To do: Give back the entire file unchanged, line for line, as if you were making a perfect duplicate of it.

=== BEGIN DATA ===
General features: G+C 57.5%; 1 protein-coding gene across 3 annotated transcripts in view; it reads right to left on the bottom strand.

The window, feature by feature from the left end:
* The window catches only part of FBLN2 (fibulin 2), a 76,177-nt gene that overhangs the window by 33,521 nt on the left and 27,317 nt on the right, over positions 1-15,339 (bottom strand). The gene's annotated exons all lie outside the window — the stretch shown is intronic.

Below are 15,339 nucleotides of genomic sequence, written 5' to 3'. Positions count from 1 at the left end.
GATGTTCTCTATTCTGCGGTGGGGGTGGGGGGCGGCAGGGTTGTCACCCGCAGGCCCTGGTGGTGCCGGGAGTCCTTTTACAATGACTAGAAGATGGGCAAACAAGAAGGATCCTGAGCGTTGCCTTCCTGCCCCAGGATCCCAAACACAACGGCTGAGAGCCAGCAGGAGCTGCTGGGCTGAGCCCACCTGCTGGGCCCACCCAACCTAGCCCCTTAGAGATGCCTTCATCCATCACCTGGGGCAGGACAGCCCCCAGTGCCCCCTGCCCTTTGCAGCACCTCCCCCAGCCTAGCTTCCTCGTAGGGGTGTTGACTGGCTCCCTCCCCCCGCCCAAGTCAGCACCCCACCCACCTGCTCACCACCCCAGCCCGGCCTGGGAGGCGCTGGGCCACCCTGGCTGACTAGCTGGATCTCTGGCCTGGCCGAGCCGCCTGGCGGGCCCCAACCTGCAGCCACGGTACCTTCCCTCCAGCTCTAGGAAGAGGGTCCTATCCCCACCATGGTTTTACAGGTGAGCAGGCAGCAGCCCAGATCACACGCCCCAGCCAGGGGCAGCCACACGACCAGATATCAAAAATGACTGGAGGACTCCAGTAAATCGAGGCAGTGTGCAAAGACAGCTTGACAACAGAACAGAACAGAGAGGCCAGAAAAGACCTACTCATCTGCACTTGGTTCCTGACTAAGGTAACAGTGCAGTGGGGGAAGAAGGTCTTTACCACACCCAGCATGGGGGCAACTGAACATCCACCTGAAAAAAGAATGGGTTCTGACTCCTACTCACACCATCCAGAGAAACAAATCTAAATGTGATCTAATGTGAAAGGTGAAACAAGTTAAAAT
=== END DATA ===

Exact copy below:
General features: G+C 57.5%; 1 protein-coding gene across 3 annotated transcripts in view; it reads right to left on the bottom strand.

The window, feature by feature from the left end:
* The window catches only part of FBLN2 (fibulin 2), a 76,177-nt gene that overhangs the window by 33,521 nt on the left and 27,317 nt on the right, over positions 1-15,339 (bottom strand). The gene's annotated exons all lie outside the window — the stretch shown is intronic.

Below are 15,339 nucleotides of genomic sequence, written 5' to 3'. Positions count from 1 at the left end.
GATGTTCTCTATTCTGCGGTGGGGGTGGGGGGCGGCAGGGTTGTCACCCGCAGGCCCTGGTGGTGCCGGGAGTCCTTTTACAATGACTAGAAGATGGGCAAACAAGAAGGATCCTGAGCGTTGCCTTCCTGCCCCAGGATCCCAAACACAACGGCTGAGAGCCAGCAGGAGCTGCTGGGCTGAGCCCACCTGCTGGGCCCACCCAACCTAGCCCCTTAGAGATGCCTTCATCCATCACCTGGGGCAGGACAGCCCCCAGTGCCCCCTGCCCTTTGCAGCACCTCCCCCAGCCTAGCTTCCTCGTAGGGGTGTTGACTGGCTCCCTCCCCCCGCCCAAGTCAGCACCCCACCCACCTGCTCACCACCCCAGCCCGGCCTGGGAGGCGCTGGGCCACCCTGGCTGACTAGCTGGATCTCTGGCCTGGCCGAGCCGCCTGGCGGGCCCCAACCTGCAGCCACGGTACCTTCCCTCCAGCTCTAGGAAGAGGGTCCTATCCCCACCATGGTTTTACAGGTGAGCAGGCAGCAGCCCAGATCACACGCCCCAGCCAGGGGCAGCCACACGACCAGATATCAAAAATGACTGGAGGACTCCAGTAAATCGAGGCAGTGTGCAAAGACAGCTTGACAACAGAACAGAACAGAGAGGCCAGAAAAGACCTACTCATCTGCACTTGGTTCCTGACTAAGGTAACAGTGCAGTGGGGGAAGAAGGTCTTTACCACACCCAGCATGGGGGCAACTGAACATCCACCTGAAAAAAGAATGGGTTCTGACTCCTACTCACACCATCCAGAGAAACAAATCTAAATGTGATCTAATGTGAAAGGTGAAACAAGTTAAAAT